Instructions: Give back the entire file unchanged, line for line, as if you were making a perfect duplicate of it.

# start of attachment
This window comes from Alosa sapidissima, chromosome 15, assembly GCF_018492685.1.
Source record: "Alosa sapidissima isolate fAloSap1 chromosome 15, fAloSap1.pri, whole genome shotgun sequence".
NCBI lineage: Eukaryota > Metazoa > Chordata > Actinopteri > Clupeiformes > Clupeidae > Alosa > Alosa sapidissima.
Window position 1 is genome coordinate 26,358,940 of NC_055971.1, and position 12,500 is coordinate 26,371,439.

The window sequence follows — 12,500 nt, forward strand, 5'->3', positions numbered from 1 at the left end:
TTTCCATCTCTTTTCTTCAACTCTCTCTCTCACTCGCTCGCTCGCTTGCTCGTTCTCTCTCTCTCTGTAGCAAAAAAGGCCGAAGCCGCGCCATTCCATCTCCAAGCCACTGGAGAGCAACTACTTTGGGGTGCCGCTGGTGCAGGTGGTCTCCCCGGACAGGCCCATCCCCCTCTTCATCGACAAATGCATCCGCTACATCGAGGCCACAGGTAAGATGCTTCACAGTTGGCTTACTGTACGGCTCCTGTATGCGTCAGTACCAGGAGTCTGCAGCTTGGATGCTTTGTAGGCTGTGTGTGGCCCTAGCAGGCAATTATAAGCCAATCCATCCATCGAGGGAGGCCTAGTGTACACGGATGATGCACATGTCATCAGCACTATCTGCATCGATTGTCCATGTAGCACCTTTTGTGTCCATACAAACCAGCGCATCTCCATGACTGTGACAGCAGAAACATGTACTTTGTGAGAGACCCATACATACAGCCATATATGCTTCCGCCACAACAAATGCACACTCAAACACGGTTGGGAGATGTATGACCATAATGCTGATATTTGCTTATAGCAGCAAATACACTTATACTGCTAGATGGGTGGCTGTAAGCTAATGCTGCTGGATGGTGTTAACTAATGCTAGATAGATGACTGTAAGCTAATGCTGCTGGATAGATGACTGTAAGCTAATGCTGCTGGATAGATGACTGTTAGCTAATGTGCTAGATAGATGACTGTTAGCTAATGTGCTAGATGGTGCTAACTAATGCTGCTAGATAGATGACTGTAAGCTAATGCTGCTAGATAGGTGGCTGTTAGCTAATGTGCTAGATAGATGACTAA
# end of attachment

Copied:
This window comes from Alosa sapidissima, chromosome 15, assembly GCF_018492685.1.
Source record: "Alosa sapidissima isolate fAloSap1 chromosome 15, fAloSap1.pri, whole genome shotgun sequence".
NCBI lineage: Eukaryota > Metazoa > Chordata > Actinopteri > Clupeiformes > Clupeidae > Alosa > Alosa sapidissima.
Window position 1 is genome coordinate 26,358,940 of NC_055971.1, and position 12,500 is coordinate 26,371,439.

The window sequence follows — 12,500 nt, forward strand, 5'->3', positions numbered from 1 at the left end:
TTTCCATCTCTTTTCTTCAACTCTCTCTCTCACTCGCTCGCTCGCTTGCTCGTTCTCTCTCTCTCTGTAGCAAAAAAGGCCGAAGCCGCGCCATTCCATCTCCAAGCCACTGGAGAGCAACTACTTTGGGGTGCCGCTGGTGCAGGTGGTCTCCCCGGACAGGCCCATCCCCCTCTTCATCGACAAATGCATCCGCTACATCGAGGCCACAGGTAAGATGCTTCACAGTTGGCTTACTGTACGGCTCCTGTATGCGTCAGTACCAGGAGTCTGCAGCTTGGATGCTTTGTAGGCTGTGTGTGGCCCTAGCAGGCAATTATAAGCCAATCCATCCATCGAGGGAGGCCTAGTGTACACGGATGATGCACATGTCATCAGCACTATCTGCATCGATTGTCCATGTAGCACCTTTTGTGTCCATACAAACCAGCGCATCTCCATGACTGTGACAGCAGAAACATGTACTTTGTGAGAGACCCATACATACAGCCATATATGCTTCCGCCACAACAAATGCACACTCAAACACGGTTGGGAGATGTATGACCATAATGCTGATATTTGCTTATAGCAGCAAATACACTTATACTGCTAGATGGGTGGCTGTAAGCTAATGCTGCTGGATGGTGTTAACTAATGCTAGATAGATGACTGTAAGCTAATGCTGCTGGATAGATGACTGTAAGCTAATGCTGCTGGATAGATGACTGTTAGCTAATGTGCTAGATAGATGACTGTTAGCTAATGTGCTAGATGGTGCTAACTAATGCTGCTAGATAGATGACTGTAAGCTAATGCTGCTAGATAGGTGGCTGTTAGCTAATGTGCTAGATAGATGACTAA